“Cheniere and Bechtel (the project’s EPC contractor) have been in the middle of it,” he adds, pointing to weld failures as a leading indicator of productivity problems. “One of the metrics I watch for is the weld reject rate. I’m used to targeting below 2%, below even 1.5%, but we’re seeing as much as 6% or 12% weld rejects out there. It’s because the welders are not as experienced or as motivated.”
Together, Cheniere and Bechtel fund a series of welder training programs in collaboration with trade schools and colleges in Louisiana and Texas, hoping to fill an urgent need for stainless steel welders. To date, about 90 welders have been qualified through the program to weld stainless steel.
Meanwhile, Henk Pauw, general manager with Orpic, an Oman-based oil refiner, feels the success or failure of a job hinges upon an adequate level of front-end planning and design. “Get it done properly and get it assessed,” he advises. “I think that is very important. Also, don’t be too optimistic in your delivery. We have a project that’s currently six months behind because they were too aggressive in their schedule. In the end, you’ll be forced to do things in parallel. Then, productivity drops critically and safety gets impacted.”
The larger and more experienced the company, the more likely they’ll be able to handle whatever comes down the road, Lehotsky says. “My current team has more than 1,700 years of experience in oil and gas, and something like 900 of those years in LNG. We’ve run across a lot of the problems that we’re running across now, and we solve those quickly. We also work well with Bechtel because I think they respect our experience and our know-how. I think that’s key to having a good leadership team.”
Maintaining that necessary level of experience, though, is a challenge. “All those experienced people are going to retire soon,” he adds. “I think the industry is seeing that not only in its leaders, but in the crafts. That’s something that we need to work on if we can continue to build these megaprojects on time and on budget.”
Orpic’s Pauw agrees. “It’s about getting experienced people who have done it before, and also assembling a team that can solve problems. It’s about having a dialogue with your contractor and not throwing the book at them every time.”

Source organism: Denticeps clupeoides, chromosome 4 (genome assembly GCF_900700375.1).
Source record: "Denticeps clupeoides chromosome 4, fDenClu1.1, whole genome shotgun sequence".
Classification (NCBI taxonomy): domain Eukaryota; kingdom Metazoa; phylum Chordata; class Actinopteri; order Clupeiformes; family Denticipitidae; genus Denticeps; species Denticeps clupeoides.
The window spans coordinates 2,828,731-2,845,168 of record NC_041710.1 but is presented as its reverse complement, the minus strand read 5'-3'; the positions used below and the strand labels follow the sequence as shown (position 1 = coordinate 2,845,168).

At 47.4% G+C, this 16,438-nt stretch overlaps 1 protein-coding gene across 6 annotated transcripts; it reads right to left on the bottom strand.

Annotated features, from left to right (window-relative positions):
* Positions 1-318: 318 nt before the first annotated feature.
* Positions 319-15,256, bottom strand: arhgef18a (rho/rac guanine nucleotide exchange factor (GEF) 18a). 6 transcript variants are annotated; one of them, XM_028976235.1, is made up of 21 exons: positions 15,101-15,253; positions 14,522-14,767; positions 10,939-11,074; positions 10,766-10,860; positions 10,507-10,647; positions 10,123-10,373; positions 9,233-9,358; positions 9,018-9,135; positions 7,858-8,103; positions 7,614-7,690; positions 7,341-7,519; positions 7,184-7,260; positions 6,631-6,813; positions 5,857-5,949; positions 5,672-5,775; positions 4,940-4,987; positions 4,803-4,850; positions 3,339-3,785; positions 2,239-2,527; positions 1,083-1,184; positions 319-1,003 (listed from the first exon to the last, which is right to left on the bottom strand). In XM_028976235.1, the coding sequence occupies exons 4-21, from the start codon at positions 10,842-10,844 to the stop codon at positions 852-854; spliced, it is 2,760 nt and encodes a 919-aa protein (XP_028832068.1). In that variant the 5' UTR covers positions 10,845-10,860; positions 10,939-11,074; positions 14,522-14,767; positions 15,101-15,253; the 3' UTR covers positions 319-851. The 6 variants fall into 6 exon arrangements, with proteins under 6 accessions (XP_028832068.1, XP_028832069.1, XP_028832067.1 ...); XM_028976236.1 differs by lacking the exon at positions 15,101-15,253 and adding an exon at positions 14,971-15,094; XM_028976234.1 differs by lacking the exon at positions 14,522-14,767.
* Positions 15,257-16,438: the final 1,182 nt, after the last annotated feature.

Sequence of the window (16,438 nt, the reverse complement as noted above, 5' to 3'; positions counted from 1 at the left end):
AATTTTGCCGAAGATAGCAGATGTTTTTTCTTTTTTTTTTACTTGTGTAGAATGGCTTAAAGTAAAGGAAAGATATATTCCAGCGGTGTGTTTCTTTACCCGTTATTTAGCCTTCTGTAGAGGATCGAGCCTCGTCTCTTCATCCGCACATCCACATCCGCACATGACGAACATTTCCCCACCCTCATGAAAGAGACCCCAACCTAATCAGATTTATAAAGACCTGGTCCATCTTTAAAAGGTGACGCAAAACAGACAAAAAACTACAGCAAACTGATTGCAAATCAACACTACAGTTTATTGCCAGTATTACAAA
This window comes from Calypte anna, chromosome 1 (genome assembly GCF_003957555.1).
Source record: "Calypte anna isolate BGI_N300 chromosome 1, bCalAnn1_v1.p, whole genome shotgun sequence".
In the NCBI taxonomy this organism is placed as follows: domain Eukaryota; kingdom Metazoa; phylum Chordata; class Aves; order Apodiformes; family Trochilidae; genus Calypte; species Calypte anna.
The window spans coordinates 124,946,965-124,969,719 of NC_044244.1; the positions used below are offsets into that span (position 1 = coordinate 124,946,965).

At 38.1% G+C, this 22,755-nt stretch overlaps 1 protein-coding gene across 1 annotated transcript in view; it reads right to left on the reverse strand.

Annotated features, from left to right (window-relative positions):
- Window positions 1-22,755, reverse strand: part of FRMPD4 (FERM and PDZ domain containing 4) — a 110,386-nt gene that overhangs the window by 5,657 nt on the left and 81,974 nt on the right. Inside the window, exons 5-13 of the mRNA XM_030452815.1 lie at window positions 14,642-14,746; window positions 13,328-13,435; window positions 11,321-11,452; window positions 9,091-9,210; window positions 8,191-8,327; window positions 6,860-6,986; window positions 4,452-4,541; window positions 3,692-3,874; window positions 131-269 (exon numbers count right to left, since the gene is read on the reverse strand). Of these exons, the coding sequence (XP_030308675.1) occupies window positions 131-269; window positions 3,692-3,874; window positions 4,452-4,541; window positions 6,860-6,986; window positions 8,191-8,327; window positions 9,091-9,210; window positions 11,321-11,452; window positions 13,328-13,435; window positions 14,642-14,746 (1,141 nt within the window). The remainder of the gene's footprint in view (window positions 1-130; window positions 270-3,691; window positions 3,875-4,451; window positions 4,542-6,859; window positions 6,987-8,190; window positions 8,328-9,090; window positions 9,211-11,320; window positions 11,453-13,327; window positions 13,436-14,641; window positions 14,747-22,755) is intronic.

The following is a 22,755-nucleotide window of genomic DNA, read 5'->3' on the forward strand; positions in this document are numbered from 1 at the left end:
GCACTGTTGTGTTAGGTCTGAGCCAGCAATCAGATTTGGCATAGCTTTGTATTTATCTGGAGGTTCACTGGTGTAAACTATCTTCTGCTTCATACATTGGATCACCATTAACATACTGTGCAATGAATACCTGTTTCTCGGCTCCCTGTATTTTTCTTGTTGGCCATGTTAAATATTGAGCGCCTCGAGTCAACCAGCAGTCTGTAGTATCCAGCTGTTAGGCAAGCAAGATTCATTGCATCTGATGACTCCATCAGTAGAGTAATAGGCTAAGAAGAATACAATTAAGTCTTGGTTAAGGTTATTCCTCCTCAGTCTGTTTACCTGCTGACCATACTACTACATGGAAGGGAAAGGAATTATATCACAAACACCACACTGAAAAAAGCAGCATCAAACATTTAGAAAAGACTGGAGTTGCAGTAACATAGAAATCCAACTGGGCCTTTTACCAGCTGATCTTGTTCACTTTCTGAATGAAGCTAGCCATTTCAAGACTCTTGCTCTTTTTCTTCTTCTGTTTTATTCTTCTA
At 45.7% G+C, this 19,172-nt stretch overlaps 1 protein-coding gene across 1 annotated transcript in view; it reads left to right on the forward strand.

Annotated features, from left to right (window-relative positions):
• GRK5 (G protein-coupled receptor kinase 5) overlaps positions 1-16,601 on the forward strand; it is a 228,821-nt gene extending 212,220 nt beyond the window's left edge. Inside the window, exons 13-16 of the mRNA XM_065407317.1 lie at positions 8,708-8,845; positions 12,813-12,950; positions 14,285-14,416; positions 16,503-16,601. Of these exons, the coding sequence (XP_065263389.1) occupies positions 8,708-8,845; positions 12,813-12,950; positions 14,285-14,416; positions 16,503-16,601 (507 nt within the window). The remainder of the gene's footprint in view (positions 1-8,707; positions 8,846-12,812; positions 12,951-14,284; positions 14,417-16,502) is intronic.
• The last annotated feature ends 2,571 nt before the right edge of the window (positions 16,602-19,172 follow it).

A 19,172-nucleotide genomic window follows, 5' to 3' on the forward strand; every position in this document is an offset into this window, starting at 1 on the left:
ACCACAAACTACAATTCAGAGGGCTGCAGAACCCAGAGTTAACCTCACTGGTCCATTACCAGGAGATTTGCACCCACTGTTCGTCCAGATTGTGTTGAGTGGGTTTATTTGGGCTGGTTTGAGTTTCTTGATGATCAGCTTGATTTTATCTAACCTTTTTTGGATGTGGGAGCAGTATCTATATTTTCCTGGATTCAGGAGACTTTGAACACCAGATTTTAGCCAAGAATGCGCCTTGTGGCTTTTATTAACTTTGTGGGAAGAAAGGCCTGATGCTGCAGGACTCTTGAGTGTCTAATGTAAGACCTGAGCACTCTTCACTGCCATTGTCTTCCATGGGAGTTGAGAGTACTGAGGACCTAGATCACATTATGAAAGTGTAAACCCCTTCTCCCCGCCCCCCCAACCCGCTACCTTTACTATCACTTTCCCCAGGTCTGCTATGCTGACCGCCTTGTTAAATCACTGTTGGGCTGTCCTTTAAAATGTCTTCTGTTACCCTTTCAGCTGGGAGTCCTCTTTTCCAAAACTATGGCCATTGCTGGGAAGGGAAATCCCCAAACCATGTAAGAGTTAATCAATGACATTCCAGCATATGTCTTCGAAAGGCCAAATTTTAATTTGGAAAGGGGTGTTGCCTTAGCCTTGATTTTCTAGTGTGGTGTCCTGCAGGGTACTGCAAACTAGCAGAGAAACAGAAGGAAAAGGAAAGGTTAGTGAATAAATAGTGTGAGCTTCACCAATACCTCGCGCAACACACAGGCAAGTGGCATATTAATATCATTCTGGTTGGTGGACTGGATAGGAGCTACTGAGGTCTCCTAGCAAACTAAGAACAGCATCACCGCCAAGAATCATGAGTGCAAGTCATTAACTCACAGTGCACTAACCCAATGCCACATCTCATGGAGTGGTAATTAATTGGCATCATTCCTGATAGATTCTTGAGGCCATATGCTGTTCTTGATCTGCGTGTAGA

TRUMP’S RIPPLE EFFECT
Whatever lies ahead, there’s a sense in the industry that owners and contractors need to create more long-term, sustainable solutions for handling future surges in investment. ACC’s Dooley predicts the policies of President Donald Trump could propel the petrochemical industry way beyond a second wave.
“We’ve never had a political environment that is more sensitive and more supportive of the regulatory policies needed to maximize our competitive advantage,” Dooley says. “Therefore, we have an opportunity to ensure we have the right energy and tax policies. We need to encourage reforms of our corporate tax codes and push for a more competitive tax rate to encourage the continued flow of new investment.”
He sees Trump’s rhetoric on trade as a potential fly in the ointment. “When you have this flood of new investment that’s coming into the U.S., it’s not solely to serve the domestic market; it is to serve a global marketplace. Our industry today and in the future will benefit from trade liberalization and policies that ensure that we have greater access to the marketplace, whether that be through NAFTA, the Trans-Pacific Partnership or other bilateral agreements.”
According to ACC statistics, more than 62% of current and planned chemical investment in the U.S. is considered foreign direct investment. Additionally, U.S. Department of Commerce statistics show that 48% of all 2016 manufacturing investment came from the chemical industry. This is evidence, Dooley says, of the country’s increasingly attractive platform for serving the demand for chemicals.
“It’s another validation of what we see happening in the chemical sector, which is unprecedented,” he says. “We estimate almost 20% of current money invested is already completed, 30% is under construction, and we’re confident that the balance of that currently in the permitting phase will also come online. We shouldn’t be talking about the second wave, because it’s not going to be just another wave. It’s going to be a continued flow of investment for a long time.”
This article was originally published in the third quarter 2017 edition of 10/12 Industry Report. Read more from this issue at 1012industryreport.com.